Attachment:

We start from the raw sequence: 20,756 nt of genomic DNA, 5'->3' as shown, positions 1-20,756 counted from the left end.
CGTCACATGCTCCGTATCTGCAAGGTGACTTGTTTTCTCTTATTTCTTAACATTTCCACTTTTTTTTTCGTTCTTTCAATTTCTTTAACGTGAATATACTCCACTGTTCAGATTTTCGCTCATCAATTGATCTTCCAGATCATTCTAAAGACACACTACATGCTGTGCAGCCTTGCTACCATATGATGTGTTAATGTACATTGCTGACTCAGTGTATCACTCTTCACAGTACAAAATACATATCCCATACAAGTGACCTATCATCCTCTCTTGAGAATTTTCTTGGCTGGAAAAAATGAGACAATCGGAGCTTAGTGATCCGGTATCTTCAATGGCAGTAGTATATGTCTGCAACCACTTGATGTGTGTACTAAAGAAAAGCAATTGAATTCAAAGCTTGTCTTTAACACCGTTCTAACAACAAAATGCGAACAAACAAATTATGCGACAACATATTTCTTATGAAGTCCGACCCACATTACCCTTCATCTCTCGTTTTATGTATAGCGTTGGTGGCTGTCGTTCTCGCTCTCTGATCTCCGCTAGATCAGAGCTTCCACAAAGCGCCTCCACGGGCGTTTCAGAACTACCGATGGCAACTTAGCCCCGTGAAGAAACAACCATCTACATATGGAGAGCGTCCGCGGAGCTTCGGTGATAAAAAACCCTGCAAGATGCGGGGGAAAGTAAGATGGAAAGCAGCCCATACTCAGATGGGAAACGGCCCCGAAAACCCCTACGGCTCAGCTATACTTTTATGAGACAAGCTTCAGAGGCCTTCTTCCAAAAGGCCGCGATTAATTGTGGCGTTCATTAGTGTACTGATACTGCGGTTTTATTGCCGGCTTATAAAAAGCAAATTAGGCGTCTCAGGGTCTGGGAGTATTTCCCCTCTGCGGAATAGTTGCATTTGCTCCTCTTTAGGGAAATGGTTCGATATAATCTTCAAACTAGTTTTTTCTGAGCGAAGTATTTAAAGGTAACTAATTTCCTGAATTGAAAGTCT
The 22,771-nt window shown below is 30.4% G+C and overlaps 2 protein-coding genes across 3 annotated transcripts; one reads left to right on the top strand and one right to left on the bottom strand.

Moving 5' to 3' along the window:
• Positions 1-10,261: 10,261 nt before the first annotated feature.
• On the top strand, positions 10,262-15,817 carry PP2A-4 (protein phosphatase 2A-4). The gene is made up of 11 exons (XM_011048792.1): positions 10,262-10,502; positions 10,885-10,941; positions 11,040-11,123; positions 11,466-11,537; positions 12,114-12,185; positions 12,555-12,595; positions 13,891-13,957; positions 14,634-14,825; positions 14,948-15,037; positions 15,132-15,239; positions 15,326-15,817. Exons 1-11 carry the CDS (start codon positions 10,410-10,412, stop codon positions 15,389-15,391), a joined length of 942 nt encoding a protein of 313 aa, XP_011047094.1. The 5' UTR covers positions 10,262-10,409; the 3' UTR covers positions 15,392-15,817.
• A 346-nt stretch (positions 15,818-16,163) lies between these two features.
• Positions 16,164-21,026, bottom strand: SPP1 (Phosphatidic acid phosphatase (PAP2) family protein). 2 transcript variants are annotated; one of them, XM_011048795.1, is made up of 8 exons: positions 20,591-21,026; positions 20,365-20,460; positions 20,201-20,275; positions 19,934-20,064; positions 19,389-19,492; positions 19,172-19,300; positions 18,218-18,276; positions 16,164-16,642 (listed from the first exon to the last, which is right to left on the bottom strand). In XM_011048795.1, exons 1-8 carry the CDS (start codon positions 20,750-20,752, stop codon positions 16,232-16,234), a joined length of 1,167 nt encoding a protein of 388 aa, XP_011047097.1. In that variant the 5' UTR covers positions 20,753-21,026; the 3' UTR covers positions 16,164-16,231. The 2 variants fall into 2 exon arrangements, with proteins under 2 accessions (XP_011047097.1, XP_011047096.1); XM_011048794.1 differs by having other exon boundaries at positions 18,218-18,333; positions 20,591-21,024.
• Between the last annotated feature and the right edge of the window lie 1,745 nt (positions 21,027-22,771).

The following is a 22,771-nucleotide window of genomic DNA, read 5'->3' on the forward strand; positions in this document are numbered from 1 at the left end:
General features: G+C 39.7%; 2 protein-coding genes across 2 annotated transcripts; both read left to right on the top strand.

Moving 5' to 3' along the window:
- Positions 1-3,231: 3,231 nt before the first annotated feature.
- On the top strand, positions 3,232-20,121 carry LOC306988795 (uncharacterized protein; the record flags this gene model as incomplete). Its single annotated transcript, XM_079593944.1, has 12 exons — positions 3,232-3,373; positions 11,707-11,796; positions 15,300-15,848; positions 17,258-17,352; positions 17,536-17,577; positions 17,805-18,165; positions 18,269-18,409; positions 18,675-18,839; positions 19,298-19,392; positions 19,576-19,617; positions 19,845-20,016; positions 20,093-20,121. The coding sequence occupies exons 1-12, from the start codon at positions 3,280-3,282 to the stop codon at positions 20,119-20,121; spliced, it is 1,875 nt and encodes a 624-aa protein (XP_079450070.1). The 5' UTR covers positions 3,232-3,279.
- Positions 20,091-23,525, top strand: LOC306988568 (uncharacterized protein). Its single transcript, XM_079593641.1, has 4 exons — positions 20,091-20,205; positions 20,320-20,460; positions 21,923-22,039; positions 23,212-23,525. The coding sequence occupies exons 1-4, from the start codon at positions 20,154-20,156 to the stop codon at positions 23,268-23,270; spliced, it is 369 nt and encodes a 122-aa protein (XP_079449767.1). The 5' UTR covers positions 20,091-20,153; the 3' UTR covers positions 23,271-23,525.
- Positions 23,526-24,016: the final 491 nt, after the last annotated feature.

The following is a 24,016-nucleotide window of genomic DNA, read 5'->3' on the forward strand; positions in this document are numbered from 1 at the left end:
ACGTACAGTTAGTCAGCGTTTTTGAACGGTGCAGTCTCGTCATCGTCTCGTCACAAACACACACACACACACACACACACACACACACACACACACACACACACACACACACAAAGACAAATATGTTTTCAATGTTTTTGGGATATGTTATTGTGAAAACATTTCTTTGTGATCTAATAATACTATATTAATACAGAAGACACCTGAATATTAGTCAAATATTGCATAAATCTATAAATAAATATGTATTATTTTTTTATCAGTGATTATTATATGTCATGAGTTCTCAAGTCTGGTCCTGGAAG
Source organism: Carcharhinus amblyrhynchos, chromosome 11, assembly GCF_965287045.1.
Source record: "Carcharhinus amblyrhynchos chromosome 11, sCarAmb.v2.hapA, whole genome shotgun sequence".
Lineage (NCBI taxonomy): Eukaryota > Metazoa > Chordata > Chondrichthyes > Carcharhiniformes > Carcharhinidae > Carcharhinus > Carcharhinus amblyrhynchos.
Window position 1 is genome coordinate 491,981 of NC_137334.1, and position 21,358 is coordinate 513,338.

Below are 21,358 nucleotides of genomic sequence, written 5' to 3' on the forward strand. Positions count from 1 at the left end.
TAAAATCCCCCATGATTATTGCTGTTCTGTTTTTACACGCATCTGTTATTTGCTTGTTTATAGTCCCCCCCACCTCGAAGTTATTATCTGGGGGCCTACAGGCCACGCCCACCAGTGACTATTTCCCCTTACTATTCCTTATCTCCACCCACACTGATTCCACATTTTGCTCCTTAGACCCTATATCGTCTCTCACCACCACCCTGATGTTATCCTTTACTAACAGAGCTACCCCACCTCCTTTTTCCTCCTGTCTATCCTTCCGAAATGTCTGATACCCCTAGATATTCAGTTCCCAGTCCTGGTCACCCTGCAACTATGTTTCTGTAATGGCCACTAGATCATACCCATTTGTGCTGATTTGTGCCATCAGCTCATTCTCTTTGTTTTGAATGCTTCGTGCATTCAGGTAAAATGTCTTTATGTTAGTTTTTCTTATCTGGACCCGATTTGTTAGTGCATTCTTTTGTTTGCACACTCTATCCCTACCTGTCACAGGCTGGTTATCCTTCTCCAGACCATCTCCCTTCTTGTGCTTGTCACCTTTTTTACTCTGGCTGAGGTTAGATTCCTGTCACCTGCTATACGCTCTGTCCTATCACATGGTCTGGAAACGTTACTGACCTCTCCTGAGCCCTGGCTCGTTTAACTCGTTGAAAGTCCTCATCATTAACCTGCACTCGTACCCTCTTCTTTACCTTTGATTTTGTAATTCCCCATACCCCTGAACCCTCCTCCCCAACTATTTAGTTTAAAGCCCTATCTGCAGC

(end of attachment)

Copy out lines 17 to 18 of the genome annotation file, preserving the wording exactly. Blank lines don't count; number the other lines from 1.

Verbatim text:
The following is a 24,016-nucleotide window of genomic DNA, read 5'->3' on the forward strand; positions in this document are numbered from 1 at the left end:
ACGTACAGTTAGTCAGCGTTTTTGAACGGTGCAGTCTCGTCATCGTCTCGTCACAAACACACACACACACACACACACACACACACACACACACACACACACACACACACACAAAGACAAATATGTTTTCAATGTTTTTGGGATATGTTATTGTGAAAACATTTCTTTGTGATCTAATAATACTATATTAATACAGAAGACACCTGAATATTAGTCAAATATTGCATAAATCTATAAATAAATATGTATTATTTTTTTATCAGTGATTATTATATGTCATGAGTTCTCAAGTCTGGTCCTGGAAG